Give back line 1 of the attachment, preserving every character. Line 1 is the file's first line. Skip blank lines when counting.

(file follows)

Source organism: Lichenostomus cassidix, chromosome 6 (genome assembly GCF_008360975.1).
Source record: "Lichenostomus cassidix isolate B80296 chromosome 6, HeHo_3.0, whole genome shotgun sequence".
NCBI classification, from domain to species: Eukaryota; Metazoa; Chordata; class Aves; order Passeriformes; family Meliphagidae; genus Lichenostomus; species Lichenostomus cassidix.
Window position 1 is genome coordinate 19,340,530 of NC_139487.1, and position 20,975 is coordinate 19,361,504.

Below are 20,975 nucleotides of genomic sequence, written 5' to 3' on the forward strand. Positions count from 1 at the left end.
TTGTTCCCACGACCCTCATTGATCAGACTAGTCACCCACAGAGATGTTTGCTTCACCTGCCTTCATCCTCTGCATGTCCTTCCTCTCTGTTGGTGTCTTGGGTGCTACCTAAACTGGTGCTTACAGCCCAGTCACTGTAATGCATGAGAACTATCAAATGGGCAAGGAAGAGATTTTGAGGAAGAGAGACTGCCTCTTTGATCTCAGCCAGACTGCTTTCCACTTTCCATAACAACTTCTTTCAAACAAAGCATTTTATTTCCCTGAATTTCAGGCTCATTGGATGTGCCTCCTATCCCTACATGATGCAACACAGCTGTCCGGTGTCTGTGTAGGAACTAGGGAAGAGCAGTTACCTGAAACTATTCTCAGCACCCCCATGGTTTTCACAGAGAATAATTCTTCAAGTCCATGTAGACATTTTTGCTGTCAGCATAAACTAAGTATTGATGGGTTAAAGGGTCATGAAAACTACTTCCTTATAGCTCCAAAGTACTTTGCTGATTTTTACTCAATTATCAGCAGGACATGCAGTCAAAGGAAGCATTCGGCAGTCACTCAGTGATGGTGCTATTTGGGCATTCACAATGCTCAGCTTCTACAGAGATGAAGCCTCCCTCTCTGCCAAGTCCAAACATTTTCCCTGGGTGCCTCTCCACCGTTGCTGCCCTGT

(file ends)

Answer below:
Source organism: Lichenostomus cassidix, chromosome 6 (genome assembly GCF_008360975.1).